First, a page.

In spring 2019, several new in-ground planters were installed along a few of Atlanta’s bustling streets, but these aren’t just any old planters meant to showcase your favorite blooms; rather, these are thoughtfully designed “stormwater planters” that will reduce flooding and other impacts from urban runoff.
The four planters were installed on either end of Atlanta—two are located in West View and two in Inman Park. Each directs stormwater off the streets and into structures filled with rocks, engineered soils, trees and other native vegetation where it can slowly infiltrate back into the ground instead of sending polluted stormwater straight to creeks and the river.
We launched the ‘Green Streets and Clean Streams’ project in partnership with Trees Atlanta. Working with cooperation from the City of Atlanta and enthusiastic volunteers, we installed the planters in strategic locations in the city to enhance local tree canopy and beautify curbsides while also reducing the impacts of stormwater runoff from paved surfaces. The initial installments were made possible through the support of the Georgia Center for Nonprofits, The Home Depot Foundation’s Building Community Network and a grant from the Bank of America.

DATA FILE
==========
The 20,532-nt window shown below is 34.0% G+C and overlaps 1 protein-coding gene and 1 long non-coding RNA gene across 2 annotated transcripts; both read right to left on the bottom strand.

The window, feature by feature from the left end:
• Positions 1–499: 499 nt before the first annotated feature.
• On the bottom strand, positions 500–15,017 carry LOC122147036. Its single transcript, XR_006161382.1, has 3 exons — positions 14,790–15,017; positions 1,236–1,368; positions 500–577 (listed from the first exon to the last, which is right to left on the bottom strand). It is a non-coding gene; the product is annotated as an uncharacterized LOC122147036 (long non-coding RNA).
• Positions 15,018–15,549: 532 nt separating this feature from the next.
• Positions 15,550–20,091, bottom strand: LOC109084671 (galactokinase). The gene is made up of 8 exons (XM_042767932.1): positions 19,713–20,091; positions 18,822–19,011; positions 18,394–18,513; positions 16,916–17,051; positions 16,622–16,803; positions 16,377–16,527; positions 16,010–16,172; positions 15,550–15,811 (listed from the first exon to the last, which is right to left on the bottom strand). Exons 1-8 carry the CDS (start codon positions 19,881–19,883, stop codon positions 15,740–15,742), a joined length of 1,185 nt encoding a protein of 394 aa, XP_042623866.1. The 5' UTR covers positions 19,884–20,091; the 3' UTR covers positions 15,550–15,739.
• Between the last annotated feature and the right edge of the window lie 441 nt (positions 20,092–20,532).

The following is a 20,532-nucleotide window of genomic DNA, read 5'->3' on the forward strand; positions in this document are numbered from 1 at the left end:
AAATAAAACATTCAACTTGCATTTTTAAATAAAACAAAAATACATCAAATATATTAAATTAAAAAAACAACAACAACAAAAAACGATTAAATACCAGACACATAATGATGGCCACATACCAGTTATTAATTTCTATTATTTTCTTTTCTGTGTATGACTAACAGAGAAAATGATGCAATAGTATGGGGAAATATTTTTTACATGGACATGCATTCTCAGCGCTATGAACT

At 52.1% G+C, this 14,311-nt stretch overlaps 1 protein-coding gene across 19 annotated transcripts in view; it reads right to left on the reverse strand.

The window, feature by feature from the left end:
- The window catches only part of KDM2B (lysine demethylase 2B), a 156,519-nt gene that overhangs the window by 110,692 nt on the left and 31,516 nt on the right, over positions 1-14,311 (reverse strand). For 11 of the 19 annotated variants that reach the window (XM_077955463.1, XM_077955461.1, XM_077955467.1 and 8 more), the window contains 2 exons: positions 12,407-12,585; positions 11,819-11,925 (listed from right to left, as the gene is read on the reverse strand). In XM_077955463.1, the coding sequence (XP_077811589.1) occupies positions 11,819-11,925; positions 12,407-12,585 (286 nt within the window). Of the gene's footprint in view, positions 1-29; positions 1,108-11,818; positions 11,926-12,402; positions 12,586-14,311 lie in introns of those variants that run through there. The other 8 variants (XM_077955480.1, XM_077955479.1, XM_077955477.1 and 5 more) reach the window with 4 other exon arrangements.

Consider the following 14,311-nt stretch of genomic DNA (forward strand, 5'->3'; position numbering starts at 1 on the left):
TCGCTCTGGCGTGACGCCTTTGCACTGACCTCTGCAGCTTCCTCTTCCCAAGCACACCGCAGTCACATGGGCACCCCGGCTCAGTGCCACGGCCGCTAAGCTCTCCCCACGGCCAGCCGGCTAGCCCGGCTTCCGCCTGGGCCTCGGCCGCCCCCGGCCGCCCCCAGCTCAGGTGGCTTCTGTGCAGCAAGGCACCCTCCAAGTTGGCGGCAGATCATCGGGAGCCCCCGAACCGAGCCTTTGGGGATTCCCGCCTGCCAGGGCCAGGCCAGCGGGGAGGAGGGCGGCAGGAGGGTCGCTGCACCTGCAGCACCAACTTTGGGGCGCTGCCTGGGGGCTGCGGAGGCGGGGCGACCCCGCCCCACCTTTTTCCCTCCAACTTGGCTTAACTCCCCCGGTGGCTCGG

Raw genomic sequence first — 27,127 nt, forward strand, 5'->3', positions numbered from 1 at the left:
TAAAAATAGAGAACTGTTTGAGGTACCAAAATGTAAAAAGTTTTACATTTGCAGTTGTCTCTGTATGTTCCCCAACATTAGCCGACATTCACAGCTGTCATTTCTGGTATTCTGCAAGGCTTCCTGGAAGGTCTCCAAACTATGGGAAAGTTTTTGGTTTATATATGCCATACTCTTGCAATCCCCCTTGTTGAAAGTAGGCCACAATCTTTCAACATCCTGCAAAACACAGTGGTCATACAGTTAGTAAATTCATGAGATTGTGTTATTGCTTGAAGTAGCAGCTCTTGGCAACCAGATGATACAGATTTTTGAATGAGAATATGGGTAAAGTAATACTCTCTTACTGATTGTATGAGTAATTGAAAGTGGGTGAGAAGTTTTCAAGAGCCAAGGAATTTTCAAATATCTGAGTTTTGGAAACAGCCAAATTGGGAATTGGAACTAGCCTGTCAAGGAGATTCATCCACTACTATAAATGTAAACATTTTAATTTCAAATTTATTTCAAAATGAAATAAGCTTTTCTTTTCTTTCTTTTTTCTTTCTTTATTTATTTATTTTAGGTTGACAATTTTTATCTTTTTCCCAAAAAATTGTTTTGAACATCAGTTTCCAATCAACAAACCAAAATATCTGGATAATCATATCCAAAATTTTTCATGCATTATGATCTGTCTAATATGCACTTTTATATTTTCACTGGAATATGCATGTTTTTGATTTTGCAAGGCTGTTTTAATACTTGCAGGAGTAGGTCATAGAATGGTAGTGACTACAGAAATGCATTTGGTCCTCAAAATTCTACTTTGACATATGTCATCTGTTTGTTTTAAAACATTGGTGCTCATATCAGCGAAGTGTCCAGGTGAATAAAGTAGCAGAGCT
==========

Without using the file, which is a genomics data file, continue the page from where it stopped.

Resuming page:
Typically, cities manage runoff through “grey infrastructure,” a series of drains that carry untreated stormwater into underground pipes that empty to nearby streams or rivers. The Green Streets and Clean Streams project adopts “green infrastructure,” which manages rainwater where it falls and restores the natural flow of water through a landscape. “Trees Atlanta was excited to work with CRK on this project,” said Kelly Ridenhour, Trees Atlanta Project Coordinator. “We always want to highlight the role trees play in the management and filtration of stormwater,” said Kelly Ridenhour, Trees Atlanta Project Coordinator.
CRK also installed water level sensors in the planters to measure their effectiveness in collecting and draining stormwater. Early results indicate the project is a success. Now, the goal is to develop a replicable, cost-effective model for implementing street-side green infrastructure installations in communities throughout the Chattahoochee watershed.
This story originally appeared in our Summer 2019 edition of RiverChat.
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